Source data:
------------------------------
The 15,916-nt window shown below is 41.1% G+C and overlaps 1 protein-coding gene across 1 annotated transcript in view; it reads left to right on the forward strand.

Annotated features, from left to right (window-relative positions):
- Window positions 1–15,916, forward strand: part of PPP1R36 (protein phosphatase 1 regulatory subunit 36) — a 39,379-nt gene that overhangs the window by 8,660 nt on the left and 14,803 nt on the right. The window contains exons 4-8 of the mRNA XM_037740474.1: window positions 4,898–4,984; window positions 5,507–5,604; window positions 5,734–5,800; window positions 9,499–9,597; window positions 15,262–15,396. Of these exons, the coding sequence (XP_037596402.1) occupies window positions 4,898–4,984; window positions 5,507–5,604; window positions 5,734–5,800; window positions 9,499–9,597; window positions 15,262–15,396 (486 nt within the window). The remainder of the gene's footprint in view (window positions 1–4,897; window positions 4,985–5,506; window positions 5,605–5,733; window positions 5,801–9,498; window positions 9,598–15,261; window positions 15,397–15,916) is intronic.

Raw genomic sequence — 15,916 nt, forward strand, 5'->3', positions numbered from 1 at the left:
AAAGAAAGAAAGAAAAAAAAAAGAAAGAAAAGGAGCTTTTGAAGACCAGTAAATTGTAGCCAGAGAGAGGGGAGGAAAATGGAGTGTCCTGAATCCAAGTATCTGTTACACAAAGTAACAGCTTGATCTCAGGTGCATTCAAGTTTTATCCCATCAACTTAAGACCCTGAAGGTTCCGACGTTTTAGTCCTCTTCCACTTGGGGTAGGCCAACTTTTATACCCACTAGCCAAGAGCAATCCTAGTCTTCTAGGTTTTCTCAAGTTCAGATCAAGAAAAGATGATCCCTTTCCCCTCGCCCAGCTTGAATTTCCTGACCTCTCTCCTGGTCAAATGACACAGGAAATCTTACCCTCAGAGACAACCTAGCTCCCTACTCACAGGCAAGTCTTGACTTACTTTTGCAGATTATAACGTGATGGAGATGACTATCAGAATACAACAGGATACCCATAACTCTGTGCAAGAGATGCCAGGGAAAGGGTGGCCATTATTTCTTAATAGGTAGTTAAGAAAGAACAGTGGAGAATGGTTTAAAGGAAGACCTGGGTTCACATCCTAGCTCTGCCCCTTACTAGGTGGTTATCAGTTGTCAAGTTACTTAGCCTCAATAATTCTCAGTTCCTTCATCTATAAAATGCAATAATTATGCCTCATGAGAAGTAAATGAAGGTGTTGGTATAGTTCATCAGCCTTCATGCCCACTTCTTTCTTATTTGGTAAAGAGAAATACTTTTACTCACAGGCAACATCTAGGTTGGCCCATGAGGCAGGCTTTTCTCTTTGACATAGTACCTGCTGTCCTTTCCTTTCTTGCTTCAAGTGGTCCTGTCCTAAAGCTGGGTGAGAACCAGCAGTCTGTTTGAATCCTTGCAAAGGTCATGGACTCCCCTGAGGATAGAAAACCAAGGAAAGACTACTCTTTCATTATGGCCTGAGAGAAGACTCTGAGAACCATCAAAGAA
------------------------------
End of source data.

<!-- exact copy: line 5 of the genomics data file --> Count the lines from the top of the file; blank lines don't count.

AAAGAAAGAAAGAAAAAAAAAAGAAAGAAAAGGAGCTTTTGAAGACCAGTAAATTGTAGCCAGAGAGAGGGGAGGAAAATGGAGTGTCCTGAATCCAAGTATCTGTTACACAAAGTAACAGCTTGATCTCAGGTGCATTCAAGTTTTATCCCATCAACTTAAGACCCTGAAGGTTCCGACGTTTTAGTCCTCTTCCACTTGGGGTAGGCCAACTTTTATACCCACTAGCCAAGAGCAATCCTAGTCTTCTAGGTTTTCTCAAGTTCAGATCAAGAAAAGATGATCCCTTTCCCCTCGCCCAGCTTGAATTTCCTGACCTCTCTCCTGGTCAAATGACACAGGAAATCTTACCCTCAGAGACAACCTAGCTCCCTACTCACAGGCAAGTCTTGACTTACTTTTGCAGATTATAACGTGATGGAGATGACTATCAGAATACAACAGGATACCCATAACTCTGTGCAAGAGATGCCAGGGAAAGGGTGGCCATTATTTCTTAATAGGTAGTTAAGAAAGAACAGTGGAGAATGGTTTAAAGGAAGACCTGGGTTCACATCCTAGCTCTGCCCCTTACTAGGTGGTTATCAGTTGTCAAGTTACTTAGCCTCAATAATTCTCAGTTCCTTCATCTATAAAATGCAATAATTATGCCTCATGAGAAGTAAATGAAGGTGTTGGTATAGTTCATCAGCCTTCATGCCCACTTCTTTCTTATTTGGTAAAGAGAAATACTTTTACTCACAGGCAACATCTAGGTTGGCCCATGAGGCAGGCTTTTCTCTTTGACATAGTACCTGCTGTCCTTTCCTTTCTTGCTTCAAGTGGTCCTGTCCTAAAGCTGGGTGAGAACCAGCAGTCTGTTTGAATCCTTGCAAAGGTCATGGACTCCCCTGAGGATAGAAAACCAAGGAAAGACTACTCTTTCATTATGGCCTGAGAGAAGACTCTGAGAACCATCAAAGAA